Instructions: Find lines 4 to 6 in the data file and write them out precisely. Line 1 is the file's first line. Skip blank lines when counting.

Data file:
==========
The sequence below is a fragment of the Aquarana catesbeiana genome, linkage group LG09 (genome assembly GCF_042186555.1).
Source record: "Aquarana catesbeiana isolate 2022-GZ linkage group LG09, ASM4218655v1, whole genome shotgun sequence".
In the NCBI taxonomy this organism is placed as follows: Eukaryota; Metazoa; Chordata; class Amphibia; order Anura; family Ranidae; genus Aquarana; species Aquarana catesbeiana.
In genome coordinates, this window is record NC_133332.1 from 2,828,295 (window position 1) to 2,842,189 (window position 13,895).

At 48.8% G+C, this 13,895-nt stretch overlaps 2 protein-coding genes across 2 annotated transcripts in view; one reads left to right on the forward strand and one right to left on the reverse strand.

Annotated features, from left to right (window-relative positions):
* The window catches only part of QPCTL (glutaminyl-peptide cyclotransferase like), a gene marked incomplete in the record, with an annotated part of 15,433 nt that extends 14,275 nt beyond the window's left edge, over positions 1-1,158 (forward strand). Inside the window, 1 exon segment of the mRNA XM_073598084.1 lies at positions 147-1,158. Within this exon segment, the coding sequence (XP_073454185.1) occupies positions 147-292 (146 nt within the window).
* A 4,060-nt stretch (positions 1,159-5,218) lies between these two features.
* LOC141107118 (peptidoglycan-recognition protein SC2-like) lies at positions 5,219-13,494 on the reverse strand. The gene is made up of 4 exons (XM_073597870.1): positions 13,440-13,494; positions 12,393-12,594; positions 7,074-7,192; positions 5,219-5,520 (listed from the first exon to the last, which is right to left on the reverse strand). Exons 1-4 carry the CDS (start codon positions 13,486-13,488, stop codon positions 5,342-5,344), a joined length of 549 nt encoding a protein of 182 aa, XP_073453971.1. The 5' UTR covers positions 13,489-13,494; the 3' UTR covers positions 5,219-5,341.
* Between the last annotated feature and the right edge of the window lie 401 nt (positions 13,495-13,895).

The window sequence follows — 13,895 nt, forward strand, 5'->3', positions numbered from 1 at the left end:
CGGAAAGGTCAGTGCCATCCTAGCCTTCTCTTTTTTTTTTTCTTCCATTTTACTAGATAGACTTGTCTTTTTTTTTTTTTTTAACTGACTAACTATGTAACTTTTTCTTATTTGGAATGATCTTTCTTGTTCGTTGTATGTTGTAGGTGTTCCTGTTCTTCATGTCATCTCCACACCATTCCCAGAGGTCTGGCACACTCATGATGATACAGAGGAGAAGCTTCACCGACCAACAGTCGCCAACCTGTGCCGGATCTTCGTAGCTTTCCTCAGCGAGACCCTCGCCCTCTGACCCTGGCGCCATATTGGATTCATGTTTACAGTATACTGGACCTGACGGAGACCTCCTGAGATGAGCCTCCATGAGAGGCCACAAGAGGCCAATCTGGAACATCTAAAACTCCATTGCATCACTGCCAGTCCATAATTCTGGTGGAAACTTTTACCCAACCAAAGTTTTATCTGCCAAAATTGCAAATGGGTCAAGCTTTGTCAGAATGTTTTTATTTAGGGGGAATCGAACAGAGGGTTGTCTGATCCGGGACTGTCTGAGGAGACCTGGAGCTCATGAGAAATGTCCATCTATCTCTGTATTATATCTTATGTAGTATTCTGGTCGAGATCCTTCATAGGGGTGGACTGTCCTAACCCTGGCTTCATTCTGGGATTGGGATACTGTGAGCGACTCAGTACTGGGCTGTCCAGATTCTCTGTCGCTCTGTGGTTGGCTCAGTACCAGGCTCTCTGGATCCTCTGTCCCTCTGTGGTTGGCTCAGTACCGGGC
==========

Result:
In genome coordinates, this window is record NC_133332.1 from 2,828,295 (window position 1) to 2,842,189 (window position 13,895).

At 48.8% G+C, this 13,895-nt stretch overlaps 2 protein-coding genes across 2 annotated transcripts in view; one reads left to right on the forward strand and one right to left on the reverse strand.

Annotated features, from left to right (window-relative positions):